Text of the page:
The failure of the supercommittee to solve the long-term deficit problem has prompted a wave of reporting and commentary on the general theme, which says that it is very sad that the two parties can’t put aside their differences to reduce the deficit, and What Will the Markets Say?, and Think of the Children. What all this misses is that there is not going to be a bipartisan agreement to reduce the deficit. Why not? Because you can have a bipartisan agreement when two parties disagree about solutions to the same problem. You can’t have a bipartisan agreement when they don’t agree on what the problem is.
You simply have to listen to what Republicans say. Republicans say over and over that the government “spends too much and taxes too much.” They abhor the “deficit,” but they don’t define this as the gap between revenue and outlay. This is simply a term they have taken up to mean big government. If your diagnosis of the problem is that the government taxes too little and spends too little, then you’re not really concerned with reducing the deficit.
And if you look at everything Republicans have done for twenty years, it drives home the point. George H. W. Bush, in the last gasp of old-fashioned Republican fiscal conservatism, cut a deal with Democrats to raise taxes and cut spending. Conservatives revolted against the deal and continue to this day to vow never to let such a thing happen again. They refused to negotiate with Bill Clinton in 1993 when he insisted that his deficit reduction include higher taxes on the rich. When they took over in 2001, they undid budgetary rules requiring any new tax cuts or entitlement spending be offset with tax hikes or spending cuts and proceeded to run up the deficit. The only time they actually agreed to a bipartisan deal with President Obama was in order to approve spending he wanted (for unemployment benefits) in return for extending the Bush tax cuts another two years.
The Republicans are an anti-tax party. They may describe themselves as opposed to the deficit. And it is true that they would like to cut spending. But the anti-spending impulse is purely to enable the goal of lower taxes. There is nothing in their behavior over the last twenty years that shows the slightest interest in a bipartisan agreement to reduce the deficit. Nor is there any recent evidence. Democrats have continued to offer agreements to reduce spending, including on entitlements, in return for higher tax revenue, which they’re willing to accept in the form of lower tax credits as opposed to higher rates. Obama kept trying to sell this to the House Republicans, and supercommittee Democrats kept trying to make the same sale.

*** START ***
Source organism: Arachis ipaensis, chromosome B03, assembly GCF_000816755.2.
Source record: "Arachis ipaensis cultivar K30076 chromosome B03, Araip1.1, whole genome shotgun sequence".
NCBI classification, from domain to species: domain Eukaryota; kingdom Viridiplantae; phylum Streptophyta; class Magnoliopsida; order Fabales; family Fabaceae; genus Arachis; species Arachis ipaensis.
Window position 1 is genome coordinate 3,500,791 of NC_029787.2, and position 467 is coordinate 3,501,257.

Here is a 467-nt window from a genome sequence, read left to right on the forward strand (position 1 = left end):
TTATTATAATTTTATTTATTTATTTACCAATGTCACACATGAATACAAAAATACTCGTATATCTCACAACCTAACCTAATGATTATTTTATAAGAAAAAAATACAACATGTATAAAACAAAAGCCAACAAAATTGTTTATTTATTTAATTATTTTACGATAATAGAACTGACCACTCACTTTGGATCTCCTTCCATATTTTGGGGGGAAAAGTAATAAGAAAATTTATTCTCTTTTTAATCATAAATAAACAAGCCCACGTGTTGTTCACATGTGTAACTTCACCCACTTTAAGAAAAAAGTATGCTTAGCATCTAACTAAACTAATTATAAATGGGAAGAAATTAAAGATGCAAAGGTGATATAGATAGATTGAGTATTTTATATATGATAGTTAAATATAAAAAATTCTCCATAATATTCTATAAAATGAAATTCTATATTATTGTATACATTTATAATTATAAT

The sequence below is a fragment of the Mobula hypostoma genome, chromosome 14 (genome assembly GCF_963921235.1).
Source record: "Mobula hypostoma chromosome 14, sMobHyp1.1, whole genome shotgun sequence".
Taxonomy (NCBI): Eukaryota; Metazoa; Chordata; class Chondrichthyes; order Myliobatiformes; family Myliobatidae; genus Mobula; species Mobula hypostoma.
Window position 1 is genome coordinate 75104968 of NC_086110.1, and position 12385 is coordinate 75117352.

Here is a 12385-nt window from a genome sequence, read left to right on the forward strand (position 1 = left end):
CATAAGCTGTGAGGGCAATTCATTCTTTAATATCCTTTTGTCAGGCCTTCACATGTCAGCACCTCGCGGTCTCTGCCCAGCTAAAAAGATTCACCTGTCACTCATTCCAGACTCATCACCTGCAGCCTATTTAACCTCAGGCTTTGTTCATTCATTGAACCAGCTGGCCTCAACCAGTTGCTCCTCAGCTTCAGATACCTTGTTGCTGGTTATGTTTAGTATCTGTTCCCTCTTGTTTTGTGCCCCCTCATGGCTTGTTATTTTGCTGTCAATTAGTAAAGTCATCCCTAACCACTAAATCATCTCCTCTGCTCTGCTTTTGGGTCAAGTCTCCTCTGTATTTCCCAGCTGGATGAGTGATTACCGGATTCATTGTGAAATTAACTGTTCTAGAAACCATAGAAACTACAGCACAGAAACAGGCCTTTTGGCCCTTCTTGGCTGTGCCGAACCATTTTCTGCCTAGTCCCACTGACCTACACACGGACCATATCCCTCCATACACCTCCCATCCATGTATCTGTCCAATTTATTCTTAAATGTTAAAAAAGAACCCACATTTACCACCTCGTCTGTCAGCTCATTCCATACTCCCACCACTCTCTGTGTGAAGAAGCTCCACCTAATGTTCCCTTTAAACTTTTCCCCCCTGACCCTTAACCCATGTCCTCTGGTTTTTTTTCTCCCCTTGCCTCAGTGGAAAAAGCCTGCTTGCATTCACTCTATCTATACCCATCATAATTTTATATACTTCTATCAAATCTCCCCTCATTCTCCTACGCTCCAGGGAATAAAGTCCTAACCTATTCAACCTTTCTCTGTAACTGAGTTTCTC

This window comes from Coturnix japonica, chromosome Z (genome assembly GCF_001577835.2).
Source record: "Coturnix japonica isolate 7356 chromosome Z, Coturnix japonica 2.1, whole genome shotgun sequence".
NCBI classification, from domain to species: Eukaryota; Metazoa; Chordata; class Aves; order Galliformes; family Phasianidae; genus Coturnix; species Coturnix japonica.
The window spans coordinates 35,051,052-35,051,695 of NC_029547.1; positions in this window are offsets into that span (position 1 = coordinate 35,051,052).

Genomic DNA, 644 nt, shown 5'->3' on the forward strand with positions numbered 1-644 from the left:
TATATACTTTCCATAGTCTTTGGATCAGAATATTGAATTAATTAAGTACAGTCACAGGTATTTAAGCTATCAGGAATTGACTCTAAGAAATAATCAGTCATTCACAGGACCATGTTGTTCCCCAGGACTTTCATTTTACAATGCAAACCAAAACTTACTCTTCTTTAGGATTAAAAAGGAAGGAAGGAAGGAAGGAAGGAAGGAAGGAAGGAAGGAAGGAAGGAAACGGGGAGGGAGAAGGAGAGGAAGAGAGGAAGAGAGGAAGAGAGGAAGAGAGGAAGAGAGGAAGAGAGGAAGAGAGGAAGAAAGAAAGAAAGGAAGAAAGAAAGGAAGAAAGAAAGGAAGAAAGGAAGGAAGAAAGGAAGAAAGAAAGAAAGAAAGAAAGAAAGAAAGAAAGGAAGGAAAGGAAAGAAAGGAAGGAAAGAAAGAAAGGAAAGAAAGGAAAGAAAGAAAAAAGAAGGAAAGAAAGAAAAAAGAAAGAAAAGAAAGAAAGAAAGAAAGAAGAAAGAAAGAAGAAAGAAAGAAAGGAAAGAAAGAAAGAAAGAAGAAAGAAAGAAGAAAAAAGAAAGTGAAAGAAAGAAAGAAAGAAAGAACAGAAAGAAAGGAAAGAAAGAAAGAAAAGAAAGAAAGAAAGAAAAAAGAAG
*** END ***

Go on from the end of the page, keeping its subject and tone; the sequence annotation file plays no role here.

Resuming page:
The news media is working desperately not to convey this reality. (See Greg Sargent and Derek Thompson on the phony pox-on-both-houses reporting.) Objectivity requires telling a story that blames both parties in equal measure. The actually objective way to do this would be for reporters to avoid taking a position on whether it’s good to cut the deficit this year, and then to accurately convey the reality that Democrats are willing to compromise to cut the deficit and Republicans aren’t.
Instead the news media is openly rooting for the goal of cutting the deficit this year, which forces them to obscure the positions of the two parties so that the story can be one of shared blame. For a representative sample, look at this piece in today’s New York Times. It pines for the two sides to accept a bipartisan budget deal with $2.2 trillion in higher taxes and $2.6 trillion in lower spending. It doesn’t mention that this deal is far more left-wing than any of the offers Democrats have made and Republicans have rejected.
The only offer Republicans have made involves locking in the Bush tax cuts in return for about $290 billion over a decade — increasing revenue by less than 1 percent. In return for that, it would lock in the Bush tax cuts and assure lower tax rates for the very rich. That’s a sensible deal for a party that values low taxes over everything else. But it’s not a sign of a party interested in compromising to reduce the deficit.